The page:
(Bloomberg) -- State Street said second-quarter earnings increased 3% as company generated a decline in expenses.
Net income on an adjusted basis rose to $582 million, or $1.46 a share, from $565 million, or $1.36, a year earlier, the custody bank and asset manager said in statement Wednesday. The results beat the $1.27 a share average estimate of analysts surveyed by Bloomberg.
State Street, under Chief Executive Officer Jay Hooley, is focusing on cost savings as revenues are being squeezed by low interest rates, market swings and regulatory changes. Total second-quarter expenses fell to $1.86 billion from $2.13 billion a year earlier. To accelerate cost reductions, the company introduced a technology transformation program that led to job cuts announced in October.
Total revenue fell 1.3% to $2.57 billion. In its asset management business, State Street had net outflows of $35 billion in the quarter. Last year the company set aside money for legal costs and the adjusted earnings account for this accrual.
State Street has been trying to improve its asset management unit after its exchange-traded fund business lost ground to BlackRock and Vanguard Group. In May, it named Nick Good and Rory Tobin to take over the ETF business. Last April, State Street hired Ronald O’Hanley from Fidelity Investments to take over the asset management business. The company has also been moving into more sophisticated products that charge higher fees, and directing those offerings more toward retail clients.
State Street said on July 26 that the company agreed to pay $382.4 million to settle U.S. authorities’ allegations that it applied hidden markups to clients’ currency trades. State Street made “substantial” revenues by telling customers it guaranteed the most competitive rates on FX trades, the U.S. Securities and Exchange Commission said in a statement.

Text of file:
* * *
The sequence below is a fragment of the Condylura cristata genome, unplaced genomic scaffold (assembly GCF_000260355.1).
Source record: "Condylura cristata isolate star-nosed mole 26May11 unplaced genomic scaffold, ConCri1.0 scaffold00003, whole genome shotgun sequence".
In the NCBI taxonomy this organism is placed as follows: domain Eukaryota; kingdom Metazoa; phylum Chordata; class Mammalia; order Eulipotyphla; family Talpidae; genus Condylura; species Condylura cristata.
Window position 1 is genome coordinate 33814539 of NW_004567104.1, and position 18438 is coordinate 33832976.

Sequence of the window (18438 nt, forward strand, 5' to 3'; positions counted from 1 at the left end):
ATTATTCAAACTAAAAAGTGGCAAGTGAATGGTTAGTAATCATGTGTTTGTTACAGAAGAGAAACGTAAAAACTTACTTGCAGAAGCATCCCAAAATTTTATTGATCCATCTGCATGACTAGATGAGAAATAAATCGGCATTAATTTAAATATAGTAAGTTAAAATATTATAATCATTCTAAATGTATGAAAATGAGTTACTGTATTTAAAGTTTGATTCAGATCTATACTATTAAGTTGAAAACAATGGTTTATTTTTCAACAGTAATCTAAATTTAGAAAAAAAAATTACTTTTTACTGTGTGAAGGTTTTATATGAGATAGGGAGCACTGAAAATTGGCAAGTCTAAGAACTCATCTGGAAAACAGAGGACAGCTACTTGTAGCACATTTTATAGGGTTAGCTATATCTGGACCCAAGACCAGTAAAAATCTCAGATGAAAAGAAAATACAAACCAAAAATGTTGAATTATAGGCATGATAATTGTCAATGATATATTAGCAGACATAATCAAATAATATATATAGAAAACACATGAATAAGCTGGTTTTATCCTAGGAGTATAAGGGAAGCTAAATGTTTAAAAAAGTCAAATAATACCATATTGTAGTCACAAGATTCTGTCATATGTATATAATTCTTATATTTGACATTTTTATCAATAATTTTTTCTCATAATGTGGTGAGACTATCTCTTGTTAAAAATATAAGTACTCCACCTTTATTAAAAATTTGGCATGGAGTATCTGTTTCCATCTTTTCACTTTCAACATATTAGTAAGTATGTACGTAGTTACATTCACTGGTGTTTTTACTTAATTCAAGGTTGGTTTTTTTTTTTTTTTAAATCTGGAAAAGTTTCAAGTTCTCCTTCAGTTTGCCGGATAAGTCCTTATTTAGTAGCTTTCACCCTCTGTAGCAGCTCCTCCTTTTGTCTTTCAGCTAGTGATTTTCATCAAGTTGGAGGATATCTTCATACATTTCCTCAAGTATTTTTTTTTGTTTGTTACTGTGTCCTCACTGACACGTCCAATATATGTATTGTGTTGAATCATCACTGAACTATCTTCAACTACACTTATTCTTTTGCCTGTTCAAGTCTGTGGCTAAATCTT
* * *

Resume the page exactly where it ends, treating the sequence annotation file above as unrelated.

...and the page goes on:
The company will pay $167.4 million in disgorgement and fines to the SEC, a $155 million penalty to the Justice Department and $60 million to resolve allegations by the Labor Department.
Asset managers and competitors have struggled since the Federal Reserve lowered rates near zero in 2008 and raised them only once since then, in December. While recent economic data have beaten forecasts, Fed Chair Janet Yellen has emphasized a gradual pace for future rate increases. The Fed announces its rate decision today.
Even with Yellen’s view, the bond market sees a greater chance than it did weeks ago that the Fed will lift rates this year. It now assigns a 49% probability by December, according to pricing in federal funds futures contracts.
State Street’s shares are down about 20% in the past 12 months, compared with a decline of 6.9% for BNY Mellon and 8.3% for Northern Trust. It’s the third worst performer this year in the 10-member S&P 500 Asset Management & Custody Banks Index.
Custody banks keep records, track performance and lend securities for institutional investors.